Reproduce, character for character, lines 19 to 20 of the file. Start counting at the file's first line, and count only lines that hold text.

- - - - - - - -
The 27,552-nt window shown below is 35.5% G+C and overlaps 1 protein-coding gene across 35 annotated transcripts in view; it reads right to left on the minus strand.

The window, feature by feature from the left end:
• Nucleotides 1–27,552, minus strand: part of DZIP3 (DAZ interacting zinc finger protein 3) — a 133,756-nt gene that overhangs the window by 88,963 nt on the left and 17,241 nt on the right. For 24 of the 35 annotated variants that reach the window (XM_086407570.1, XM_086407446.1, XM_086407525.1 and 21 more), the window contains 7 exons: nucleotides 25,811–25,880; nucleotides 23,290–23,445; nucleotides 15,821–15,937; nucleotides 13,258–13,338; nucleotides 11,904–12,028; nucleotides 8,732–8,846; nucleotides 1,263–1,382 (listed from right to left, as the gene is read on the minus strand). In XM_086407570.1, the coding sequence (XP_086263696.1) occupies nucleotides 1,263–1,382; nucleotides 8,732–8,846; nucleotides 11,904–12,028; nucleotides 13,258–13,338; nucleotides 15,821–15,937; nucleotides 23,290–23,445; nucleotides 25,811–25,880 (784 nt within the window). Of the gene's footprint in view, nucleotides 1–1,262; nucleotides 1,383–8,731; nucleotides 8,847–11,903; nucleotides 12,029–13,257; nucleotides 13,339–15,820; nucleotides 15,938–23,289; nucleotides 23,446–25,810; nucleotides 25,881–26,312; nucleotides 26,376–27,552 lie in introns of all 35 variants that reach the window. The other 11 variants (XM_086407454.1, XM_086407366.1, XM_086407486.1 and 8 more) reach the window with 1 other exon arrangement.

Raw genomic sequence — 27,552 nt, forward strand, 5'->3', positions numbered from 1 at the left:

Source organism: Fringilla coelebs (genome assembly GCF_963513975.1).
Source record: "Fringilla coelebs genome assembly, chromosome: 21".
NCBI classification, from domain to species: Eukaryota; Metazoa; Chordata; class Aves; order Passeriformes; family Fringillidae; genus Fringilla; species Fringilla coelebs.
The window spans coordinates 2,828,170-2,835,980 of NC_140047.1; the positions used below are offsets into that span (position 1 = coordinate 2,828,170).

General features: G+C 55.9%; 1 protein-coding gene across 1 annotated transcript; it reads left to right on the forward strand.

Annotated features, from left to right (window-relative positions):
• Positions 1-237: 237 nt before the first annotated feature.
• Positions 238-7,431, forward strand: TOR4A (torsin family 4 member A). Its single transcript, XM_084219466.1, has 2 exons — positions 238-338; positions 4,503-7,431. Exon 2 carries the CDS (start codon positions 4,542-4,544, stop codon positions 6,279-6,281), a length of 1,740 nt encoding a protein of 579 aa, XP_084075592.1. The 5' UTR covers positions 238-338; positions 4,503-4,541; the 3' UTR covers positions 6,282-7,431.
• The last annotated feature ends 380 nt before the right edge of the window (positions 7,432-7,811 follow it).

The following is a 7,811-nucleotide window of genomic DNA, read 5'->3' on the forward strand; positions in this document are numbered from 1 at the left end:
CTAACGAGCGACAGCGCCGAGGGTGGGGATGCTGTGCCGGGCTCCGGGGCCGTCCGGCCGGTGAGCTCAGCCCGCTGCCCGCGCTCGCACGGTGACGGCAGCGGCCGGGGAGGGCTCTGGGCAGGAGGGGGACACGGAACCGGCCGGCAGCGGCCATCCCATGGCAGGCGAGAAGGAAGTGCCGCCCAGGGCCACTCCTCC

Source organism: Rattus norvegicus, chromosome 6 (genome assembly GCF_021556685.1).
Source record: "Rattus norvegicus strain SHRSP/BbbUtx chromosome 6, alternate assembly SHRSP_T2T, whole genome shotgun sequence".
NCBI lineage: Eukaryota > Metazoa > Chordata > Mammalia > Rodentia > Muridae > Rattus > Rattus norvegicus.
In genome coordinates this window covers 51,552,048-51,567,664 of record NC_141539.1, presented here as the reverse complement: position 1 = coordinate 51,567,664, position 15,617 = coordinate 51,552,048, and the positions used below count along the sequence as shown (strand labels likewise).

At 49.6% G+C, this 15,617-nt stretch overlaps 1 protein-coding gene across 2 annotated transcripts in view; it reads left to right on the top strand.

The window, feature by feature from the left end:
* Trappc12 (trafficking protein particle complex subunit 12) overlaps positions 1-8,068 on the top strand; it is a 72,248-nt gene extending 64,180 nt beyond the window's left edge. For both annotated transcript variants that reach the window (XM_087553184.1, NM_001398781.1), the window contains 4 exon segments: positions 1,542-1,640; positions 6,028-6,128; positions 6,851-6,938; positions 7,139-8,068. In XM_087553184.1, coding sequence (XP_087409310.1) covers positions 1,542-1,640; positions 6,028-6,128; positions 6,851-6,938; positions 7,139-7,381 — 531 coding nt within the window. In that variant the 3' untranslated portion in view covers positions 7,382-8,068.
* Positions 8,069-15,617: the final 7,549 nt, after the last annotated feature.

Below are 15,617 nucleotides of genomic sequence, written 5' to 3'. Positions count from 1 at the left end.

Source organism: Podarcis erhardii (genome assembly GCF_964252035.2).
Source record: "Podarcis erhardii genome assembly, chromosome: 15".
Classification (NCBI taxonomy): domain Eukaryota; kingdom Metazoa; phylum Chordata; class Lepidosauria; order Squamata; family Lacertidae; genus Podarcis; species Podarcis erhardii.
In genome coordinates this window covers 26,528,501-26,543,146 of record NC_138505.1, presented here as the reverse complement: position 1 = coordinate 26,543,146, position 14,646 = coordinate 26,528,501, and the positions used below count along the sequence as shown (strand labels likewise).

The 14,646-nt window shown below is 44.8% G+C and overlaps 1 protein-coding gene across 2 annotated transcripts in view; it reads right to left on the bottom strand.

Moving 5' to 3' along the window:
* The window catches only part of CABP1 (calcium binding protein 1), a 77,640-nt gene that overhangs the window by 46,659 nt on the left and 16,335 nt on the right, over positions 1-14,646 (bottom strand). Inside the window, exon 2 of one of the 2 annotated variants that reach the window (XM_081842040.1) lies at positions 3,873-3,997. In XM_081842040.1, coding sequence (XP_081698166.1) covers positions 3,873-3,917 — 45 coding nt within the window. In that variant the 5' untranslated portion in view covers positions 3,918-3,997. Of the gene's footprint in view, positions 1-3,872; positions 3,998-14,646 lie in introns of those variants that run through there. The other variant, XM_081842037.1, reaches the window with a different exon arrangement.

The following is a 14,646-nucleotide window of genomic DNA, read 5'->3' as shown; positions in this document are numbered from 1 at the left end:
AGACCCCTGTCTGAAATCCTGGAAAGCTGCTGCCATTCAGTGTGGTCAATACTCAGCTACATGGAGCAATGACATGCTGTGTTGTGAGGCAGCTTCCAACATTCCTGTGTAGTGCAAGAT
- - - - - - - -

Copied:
In genome coordinates this window covers 51,552,048-51,567,664 of record NC_141539.1, presented here as the reverse complement: position 1 = coordinate 51,567,664, position 15,617 = coordinate 51,552,048, and the positions used below count along the sequence as shown (strand labels likewise).

At 49.6% G+C, this 15,617-nt stretch overlaps 1 protein-coding gene across 2 annotated transcripts in view; it reads left to right on the top strand.